Wednesday, June 22, 2011

Demajoring the Major Version Number

PCWorld recently ran an article stating that Firefox's new release cycle will fail. The rational stems from the idea that version numbers actually need to mean something. Unfortunately the business world strongly feels this is the case. Typically, IT organizations only allow minor updates to be pushed out to the users. With major version changes needing approval.

There is an upcoming shift in the way software is versioned. Chrome was one of the first major pieces of software to switch to the new model. With the shift to agile development, it was inevitable for software updates become more frequent.  Once updates become a norm instead of the exception does a major number version number still make sense?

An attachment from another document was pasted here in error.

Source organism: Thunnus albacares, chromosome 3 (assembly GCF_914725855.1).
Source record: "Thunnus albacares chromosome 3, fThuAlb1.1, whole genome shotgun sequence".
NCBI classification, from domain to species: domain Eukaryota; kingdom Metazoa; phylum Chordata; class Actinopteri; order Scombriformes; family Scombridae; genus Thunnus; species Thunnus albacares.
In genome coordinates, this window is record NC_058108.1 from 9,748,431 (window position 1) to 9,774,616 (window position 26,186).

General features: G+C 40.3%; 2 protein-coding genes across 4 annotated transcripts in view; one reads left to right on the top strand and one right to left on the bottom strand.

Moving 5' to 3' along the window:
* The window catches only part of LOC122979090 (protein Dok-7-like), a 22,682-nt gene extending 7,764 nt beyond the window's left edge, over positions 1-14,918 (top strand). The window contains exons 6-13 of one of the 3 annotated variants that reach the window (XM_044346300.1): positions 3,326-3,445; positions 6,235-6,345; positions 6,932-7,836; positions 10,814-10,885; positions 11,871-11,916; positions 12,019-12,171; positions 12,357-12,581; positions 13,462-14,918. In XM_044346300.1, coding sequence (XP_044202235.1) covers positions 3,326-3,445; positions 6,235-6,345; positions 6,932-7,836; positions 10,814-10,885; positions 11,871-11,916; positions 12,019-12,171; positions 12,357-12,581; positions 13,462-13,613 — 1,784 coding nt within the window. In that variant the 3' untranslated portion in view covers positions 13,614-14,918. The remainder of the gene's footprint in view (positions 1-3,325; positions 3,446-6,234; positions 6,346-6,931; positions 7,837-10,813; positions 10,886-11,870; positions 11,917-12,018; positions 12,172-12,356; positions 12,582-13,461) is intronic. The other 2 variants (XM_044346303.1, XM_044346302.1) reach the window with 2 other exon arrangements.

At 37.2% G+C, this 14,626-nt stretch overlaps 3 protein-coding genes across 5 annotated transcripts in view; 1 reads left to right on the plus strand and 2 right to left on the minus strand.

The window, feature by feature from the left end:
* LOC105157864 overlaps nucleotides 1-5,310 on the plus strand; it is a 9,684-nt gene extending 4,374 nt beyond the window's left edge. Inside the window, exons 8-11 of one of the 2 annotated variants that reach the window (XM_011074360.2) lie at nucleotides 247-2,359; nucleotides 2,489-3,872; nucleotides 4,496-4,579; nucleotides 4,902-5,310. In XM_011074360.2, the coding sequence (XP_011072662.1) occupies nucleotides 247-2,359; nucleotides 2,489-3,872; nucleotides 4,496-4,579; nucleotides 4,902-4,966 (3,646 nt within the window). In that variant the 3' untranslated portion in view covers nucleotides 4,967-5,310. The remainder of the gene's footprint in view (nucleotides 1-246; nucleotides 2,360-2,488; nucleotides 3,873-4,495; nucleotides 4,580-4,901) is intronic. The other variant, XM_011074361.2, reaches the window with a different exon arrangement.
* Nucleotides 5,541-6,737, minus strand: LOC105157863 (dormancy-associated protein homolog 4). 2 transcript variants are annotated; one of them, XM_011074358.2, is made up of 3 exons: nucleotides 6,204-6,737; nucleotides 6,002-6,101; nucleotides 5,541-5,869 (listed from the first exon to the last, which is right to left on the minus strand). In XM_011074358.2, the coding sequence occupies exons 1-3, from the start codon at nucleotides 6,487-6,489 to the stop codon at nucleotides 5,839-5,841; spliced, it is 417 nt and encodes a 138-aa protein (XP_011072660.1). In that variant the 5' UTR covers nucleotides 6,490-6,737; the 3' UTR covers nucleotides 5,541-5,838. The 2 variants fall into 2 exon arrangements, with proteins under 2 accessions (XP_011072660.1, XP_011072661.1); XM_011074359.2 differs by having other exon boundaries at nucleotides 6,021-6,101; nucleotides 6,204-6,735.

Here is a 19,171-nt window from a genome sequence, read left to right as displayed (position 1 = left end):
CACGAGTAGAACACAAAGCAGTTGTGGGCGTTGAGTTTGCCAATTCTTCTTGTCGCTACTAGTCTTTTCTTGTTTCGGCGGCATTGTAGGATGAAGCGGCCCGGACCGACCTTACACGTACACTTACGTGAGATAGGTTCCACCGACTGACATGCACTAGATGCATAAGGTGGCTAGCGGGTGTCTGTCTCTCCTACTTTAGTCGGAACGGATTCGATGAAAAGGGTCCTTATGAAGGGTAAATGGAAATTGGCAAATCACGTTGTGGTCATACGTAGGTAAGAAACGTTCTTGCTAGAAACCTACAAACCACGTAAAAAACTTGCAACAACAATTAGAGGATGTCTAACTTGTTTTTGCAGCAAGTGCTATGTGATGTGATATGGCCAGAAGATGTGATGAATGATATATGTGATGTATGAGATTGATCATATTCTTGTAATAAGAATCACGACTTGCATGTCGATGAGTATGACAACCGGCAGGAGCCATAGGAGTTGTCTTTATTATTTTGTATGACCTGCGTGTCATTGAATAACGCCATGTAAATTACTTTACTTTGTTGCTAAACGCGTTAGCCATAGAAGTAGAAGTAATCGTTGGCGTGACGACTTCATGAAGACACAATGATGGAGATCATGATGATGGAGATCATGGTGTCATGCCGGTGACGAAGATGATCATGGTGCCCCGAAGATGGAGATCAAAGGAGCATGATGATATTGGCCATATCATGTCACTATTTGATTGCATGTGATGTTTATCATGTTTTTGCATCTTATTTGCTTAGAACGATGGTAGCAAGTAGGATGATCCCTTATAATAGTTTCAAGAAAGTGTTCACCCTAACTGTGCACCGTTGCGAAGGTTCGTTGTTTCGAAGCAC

Businesses will need to adapt to the changing world. Technology is always changing and for a magazine focusing on technology to make the suggestion that it shouldn't is a bit ridiculous. Someone needs to tell them not to be a Dodo Bird and to evolve.

1 comment:

  1. I've loved the way Chrome has updated since the beginning. If I did happen to find into a bug, it was usually fixed within a day or two in an update. I think it's a great practice for browsers but maybe not for some other programs. My best example in that regard would be Adobe who updates their Flash, Reader, etc. quite often and sometimes wants me close windows and then that's annoying (but they're probably patching up another security vulnerability haha).